Needed, a paradigm shift
Water is a part of the global commons. Only new initiatives between the State and the citizen, based on transparency, can ensure fair access to water for everyone.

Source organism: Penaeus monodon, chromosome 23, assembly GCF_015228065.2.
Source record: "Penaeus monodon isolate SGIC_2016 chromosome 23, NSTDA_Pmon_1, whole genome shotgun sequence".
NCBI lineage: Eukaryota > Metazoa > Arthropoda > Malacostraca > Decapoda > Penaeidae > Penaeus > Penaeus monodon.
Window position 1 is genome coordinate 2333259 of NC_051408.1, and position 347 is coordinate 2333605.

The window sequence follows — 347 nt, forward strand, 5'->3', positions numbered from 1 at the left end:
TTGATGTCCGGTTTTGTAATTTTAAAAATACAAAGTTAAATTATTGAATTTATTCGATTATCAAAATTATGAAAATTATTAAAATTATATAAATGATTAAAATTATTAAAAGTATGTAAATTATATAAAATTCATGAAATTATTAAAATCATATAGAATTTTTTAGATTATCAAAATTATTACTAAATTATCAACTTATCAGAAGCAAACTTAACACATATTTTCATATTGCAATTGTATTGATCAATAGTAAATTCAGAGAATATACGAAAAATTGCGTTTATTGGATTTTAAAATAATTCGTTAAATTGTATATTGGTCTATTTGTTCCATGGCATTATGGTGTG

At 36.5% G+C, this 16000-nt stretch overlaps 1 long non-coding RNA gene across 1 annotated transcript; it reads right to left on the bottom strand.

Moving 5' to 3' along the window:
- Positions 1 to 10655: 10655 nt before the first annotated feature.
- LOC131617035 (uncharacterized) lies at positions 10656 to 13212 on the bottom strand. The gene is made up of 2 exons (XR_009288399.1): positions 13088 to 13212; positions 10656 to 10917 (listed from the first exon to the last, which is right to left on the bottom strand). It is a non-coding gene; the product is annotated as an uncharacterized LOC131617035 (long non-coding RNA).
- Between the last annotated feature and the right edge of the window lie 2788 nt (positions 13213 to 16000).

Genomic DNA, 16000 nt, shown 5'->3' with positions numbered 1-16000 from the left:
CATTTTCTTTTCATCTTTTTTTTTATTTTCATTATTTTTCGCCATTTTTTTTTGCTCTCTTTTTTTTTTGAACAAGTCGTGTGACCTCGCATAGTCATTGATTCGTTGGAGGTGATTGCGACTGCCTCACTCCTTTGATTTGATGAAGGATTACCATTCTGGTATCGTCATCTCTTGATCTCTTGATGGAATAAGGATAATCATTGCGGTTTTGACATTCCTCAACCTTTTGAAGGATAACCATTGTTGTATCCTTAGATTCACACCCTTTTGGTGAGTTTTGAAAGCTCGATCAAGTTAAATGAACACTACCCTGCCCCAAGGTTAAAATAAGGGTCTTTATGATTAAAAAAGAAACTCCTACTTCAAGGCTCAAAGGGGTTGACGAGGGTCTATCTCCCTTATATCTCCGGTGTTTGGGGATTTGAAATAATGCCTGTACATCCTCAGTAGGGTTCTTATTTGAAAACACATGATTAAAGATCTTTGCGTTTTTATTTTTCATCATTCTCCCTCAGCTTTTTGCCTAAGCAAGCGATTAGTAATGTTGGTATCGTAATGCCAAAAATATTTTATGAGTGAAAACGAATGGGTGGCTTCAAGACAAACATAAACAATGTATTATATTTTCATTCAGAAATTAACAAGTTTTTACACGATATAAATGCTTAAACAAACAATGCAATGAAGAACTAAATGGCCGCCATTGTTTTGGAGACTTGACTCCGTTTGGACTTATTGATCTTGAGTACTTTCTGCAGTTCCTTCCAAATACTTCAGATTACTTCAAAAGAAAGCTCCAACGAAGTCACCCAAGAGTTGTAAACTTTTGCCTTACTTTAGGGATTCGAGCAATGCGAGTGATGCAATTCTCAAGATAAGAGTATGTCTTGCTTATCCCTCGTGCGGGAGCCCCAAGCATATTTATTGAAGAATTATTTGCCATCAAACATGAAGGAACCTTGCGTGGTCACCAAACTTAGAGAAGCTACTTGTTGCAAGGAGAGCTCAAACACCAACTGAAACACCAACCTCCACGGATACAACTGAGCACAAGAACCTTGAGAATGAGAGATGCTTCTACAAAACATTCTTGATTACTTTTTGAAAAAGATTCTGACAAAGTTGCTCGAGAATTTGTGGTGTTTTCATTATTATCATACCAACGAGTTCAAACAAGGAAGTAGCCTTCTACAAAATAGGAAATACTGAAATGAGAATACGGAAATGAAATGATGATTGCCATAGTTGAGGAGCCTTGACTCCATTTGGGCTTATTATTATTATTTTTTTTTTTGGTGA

What we do to water, we do to ourselves and the ones we love. Popol Vuh, ancient Mayan BookFor 5,000 years of recorded history, water was seen as a gift of nature, held in trust for future generations. Water was considered a resource, not a commodity, part of the global commons, accessible and available to all. But today, the world is facing an acute water crisis; water poverty is so severe that the next world war is predicted to be over water! What went wrong? It is tempting to blame nature, population explosion, farmers, the poor, slum dwellers and everybody and everything except ourselves for the way we have managed water, especially in the last 25 years. The resultant crisis is staggering. The World Health Organisation says 1.1 billion people, or 18 per cent of the world’s population, lack access to safe drinking water; 2.6 billion people, or 42 percent, lack access to basic sanitation. Water-related diseases account for 80 per cent of illnesses and deaths in developing countries. By 2025, two-thirds of the world’s population will lack clean and safe drinking water. Thirty-one countries, including India, face water stress and scarcity. There is now little chance of achieving the UN Millennium Development Goals (MDGs), despite the investment of millions of dollars in water and sanitation in the last three decades. How did this happen? The last five decades show major global shifts in approaches to water management. The first, in the 1950s and 1960s, saw increasing reliance on technology, accompanied by increased investment in infrastructure. Water was still considered a State responsibility. The second shift, initiated in the 1970s, was corporatisation. Around the world, water departments were turned into separate State-owned water companies and boards. The tap water in homes was irresistible and catchy symbols of progress made possible by “modern” science. The uncritical celebration of science and technology, however, had its fall-out. It almost obliterated long-existing traditional knowledge and water-management practices. Communities, alienated from local water, ceased to own and take care of water systems; notions of shared responsibility were replaced by the idea that the environment was someone else’s responsibility. The most definitive shift occurred in 1992, treating water as an economic good, enabling its commodification. The Dublin Statement on Water and Sustainable Development (January 1992) spelt out a new definitional architecture: “water has an economic value in all its competing use and should be recognised as an economic good”. This principle was expanded in the UN Conference on Environment and Development (UNCED) or the First Earth Summit, held in Rio de Janeiro where it was declared that, “Water should be regarded as a finite resource having an economic value with equal social and economic implications regarding the importance of meeting the basic needs”. The definitional shift had immediate consequences. Stopping free water supply, imposing user fees, promoting sale of water and re-engineering of water utilities were all advanced on the principle of water as an economic good. The economistic view resulted in changing the thrust of water providers from service provision to revenue generation with reduced budgetary support, gradual withdrawal of subsidies and phasing out of public water utilities. The World Water Council projected that $1 trillion in new investment was required to ensure water supply to all. Since many governments could not raise this, the prescription was to privatise water. The private sector was projected to bring in latest technology, critical investments and essential management practices leading to greater economic efficiency, stabilised rates, reduced public debt and improved management. Privatisation not an answer Water utilities and departments were rapidly dismantled, particularly in Latin America, where many water MNCs won contracts. But the private sector both failed to deliver fresh investment, or improve efficiency, and caused acute water crises. Even the World Bank records that private financing accounts for under 10 per cent of total investment in water and sanitation over the last decade. Overseas Development Assistance (ODA) has also been only a minor source of funds for the water sector. The report, “Pipe Dreams” (2006) of the UK-based World Development Movement records that in Sub-Saharan Africa, South Asia and East Asia, only 6,00,000 new household connections, or 900 per day, have been provided by the private sector since 1997. But the MDG of reducing by half the number of people requiring water and sanitation by 2015 will require 30,000 new water connections and 4,50,000 new sanitation connections daily between 2005 and 2015. The assumption that privatisation would increase efficiency was belied. A 2002 World Bank sponsored study by Estache and Rossi of 50 companies in 29 countries confirmed 1986 findings that that there is no significant difference in the efficiency of private and public companies. Other studies by the IMF, the World Bank and universities support this conclusion. In the meantime, resistance to privatisation intensified. The Water Wars in Cochabamba, Bolivia, in 2001 soon spread across Latin America. In South Africa, Ghana, the Philippines and Indonesia, water struggles broke out against private firms and the commodification of water. Elsewhere, the Netherlands has outlawed water privatisation; in Uruguay a 2004 constitutional referendum confirmed that “access to private water and sanitation are fundamental human rights and that social considerations take priority over economic considerations in water policies”. What is the alternative? In 2006, the UN World Water Development report declared that the water crisis is not the result of nature’s vagaries or financing but has been caused by “profound failures in water governance”. The International Water Management Institute’s report, “Water for food, water for life” concurred; no one size fits all, and solutions have to be specific to location, culture and history. Furthermore, reform must address decades of citizens’ alienation from managing their own natural resources, from taking responsibility for natural resources, and from traditional practices. Yet the responsibility for governance reform is not just of technocracy and bureaucracy but of all citizens too. Essential dimentsions Governance reform has three dimensions: Inclusion, Sustainability and changes to Institutional Culture. Critically, it must be ensured that those currently without water and sanitation get them first. This requires sensitising people and institutions to “reaching the unreached” and is anchored in equity and justice. For example, in Tamil Nadu, the Change Management Group of TWAD (Tamil Nadu Water Supplies and Drainage Board) engineers in a “Democratisation” experiment between 2004-07 reduced capital costs per household by up to 60 per cent and made savings of up to 33 per cent in budgeted schemes. In addition, 65 per cent of Dalit and marginalised communities have received targeted water supply, and 84 per cent of women surveyed reported that the water engineer behaved as a community member, creating a sense of involvement and ownership; 51,000 households contributed towards capital investment of over Rs.1.5 crores, and water sustainability has been improved by the planting of 20,000 saplings, the revival of 200 water bodies and the installation of numerous water-harvesting structures. With equally impressive impact, TWAD engineers have carried forward the change process in the State level Agricultural Engineering Department; major exercises on change management and convergence in irrigation and agriculture are currently under way in several river basins which are part of the IAMWARM project too The second principle, Sustainability, has three dimensions — Natural, Financial and Human Resources. The challenge is to change mindsets centred on “exploitation” with conservation consciousness. The third, most difficult, principle is the transformation of institutional cultures. The values and perspectives of public systems are not just rigid and unbending “precedent” based rules and regulations but also suspicious of demands for accountability, transparency and openness. The bureaucratic attitude can only be changed by an approach which addresses the attitudes of the individuals, the perspectives and norms of the organisation and the nature of its interface with other stakeholders. The key to reform is democratisation, which acknowledges the centrality of the citizen to governance and recognises water as a fundamental right. The need is to ensure citizen ownership of all natural resources and environmental systems, including the global water commons. The task is to create new partnerships between citizens and the State. The challenge is to infuse new meanings into participation, transparency and accountability, based on Inclusion, Sustainability and transforming Institutional Cultures. Is all this possible? The world “water citizen” needs to wake up and demand water democratisation. That is the only way we can safeguard water and leave behind for future generations what our ancestors left us — clean, fresh water!